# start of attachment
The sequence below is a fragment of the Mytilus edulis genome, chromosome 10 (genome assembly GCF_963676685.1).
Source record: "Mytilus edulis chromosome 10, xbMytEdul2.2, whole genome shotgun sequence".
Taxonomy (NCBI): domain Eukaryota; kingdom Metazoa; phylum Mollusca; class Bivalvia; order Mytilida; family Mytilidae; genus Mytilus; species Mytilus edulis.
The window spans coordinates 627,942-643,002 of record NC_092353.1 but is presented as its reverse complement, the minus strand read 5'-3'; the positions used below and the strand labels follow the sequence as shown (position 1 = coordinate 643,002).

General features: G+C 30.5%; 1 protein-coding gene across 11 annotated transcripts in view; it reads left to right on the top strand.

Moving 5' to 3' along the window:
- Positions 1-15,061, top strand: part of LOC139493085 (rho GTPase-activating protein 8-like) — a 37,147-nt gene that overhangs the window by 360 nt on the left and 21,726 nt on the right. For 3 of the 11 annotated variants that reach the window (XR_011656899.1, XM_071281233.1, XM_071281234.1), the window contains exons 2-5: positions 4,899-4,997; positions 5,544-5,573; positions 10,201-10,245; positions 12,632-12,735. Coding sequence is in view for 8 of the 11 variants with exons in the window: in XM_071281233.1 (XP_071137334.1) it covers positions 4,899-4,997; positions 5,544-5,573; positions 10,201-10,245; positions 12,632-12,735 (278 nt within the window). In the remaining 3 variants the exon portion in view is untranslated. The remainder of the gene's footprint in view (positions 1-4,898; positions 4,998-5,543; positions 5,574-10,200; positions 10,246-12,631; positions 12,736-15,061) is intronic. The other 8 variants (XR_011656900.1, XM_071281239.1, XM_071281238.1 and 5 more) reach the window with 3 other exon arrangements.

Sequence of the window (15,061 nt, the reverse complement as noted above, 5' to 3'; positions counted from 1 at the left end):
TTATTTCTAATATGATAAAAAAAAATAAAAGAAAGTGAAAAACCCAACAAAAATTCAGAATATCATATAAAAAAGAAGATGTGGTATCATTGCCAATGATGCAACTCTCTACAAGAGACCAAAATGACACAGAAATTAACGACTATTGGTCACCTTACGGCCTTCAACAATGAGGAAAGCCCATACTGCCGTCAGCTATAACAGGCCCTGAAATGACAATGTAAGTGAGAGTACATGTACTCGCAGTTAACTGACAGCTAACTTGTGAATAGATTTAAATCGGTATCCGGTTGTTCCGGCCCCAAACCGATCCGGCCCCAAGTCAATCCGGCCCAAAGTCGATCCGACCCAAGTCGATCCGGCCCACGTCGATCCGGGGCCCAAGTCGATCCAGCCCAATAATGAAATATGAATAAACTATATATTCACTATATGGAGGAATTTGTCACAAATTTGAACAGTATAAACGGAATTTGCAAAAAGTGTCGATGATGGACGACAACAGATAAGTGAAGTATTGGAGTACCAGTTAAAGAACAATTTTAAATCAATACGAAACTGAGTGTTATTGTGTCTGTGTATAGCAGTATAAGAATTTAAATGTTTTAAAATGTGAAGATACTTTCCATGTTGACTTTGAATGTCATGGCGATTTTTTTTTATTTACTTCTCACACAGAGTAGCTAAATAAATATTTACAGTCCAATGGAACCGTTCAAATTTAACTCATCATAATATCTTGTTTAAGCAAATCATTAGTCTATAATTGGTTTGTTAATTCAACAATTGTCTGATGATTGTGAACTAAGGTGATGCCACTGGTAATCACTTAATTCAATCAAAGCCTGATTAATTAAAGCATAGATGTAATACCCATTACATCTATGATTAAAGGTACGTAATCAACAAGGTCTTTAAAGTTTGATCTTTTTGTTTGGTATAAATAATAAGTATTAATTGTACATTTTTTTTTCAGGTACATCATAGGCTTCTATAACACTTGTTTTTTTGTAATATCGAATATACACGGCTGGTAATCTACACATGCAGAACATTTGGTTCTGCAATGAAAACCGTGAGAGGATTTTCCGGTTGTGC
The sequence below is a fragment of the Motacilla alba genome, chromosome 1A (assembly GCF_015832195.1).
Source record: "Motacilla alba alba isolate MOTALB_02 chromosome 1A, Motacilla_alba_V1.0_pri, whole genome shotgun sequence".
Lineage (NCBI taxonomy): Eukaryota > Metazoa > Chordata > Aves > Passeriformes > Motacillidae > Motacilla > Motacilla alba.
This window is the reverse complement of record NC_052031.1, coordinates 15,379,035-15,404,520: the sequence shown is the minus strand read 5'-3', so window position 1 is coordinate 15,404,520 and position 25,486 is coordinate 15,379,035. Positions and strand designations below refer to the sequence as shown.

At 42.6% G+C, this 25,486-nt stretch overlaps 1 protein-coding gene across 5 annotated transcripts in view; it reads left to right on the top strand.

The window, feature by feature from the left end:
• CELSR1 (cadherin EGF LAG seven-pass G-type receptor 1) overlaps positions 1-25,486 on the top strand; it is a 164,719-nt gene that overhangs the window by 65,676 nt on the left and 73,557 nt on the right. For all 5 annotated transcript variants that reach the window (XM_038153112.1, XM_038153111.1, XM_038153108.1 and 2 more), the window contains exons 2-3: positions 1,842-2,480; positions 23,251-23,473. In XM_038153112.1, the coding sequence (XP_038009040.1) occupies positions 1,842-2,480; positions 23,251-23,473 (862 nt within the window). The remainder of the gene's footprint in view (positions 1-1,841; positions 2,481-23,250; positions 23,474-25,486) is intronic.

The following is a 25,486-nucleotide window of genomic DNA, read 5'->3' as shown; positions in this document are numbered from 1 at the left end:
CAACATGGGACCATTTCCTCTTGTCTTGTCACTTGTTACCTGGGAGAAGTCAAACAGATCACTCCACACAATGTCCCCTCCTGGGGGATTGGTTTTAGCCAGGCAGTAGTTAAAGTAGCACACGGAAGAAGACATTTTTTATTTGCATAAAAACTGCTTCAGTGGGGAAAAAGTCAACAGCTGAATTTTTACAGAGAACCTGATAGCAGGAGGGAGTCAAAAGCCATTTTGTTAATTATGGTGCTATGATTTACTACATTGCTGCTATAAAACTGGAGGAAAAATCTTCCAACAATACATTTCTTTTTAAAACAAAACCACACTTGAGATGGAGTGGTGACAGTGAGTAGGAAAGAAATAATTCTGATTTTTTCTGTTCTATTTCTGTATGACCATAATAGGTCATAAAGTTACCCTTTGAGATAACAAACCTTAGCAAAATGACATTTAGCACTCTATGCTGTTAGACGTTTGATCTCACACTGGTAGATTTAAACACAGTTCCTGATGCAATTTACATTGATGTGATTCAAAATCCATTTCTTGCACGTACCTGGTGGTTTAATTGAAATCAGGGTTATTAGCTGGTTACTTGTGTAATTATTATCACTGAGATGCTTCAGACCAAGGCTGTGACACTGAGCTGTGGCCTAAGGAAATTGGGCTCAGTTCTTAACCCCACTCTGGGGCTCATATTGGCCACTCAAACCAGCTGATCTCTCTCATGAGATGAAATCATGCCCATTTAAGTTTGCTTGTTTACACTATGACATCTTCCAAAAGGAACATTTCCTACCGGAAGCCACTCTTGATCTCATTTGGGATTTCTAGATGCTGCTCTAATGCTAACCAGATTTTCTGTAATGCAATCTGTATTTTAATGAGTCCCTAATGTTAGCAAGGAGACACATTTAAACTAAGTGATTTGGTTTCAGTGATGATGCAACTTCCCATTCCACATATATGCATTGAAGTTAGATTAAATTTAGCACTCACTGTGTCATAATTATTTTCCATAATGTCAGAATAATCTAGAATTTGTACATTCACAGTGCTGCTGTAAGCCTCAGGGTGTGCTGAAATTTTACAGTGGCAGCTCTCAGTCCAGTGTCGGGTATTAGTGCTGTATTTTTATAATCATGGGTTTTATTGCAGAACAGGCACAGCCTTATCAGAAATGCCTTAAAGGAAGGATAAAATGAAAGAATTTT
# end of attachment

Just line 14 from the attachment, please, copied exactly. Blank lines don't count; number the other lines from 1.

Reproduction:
At 42.6% G+C, this 25,486-nt stretch overlaps 1 protein-coding gene across 5 annotated transcripts in view; it reads left to right on the top strand.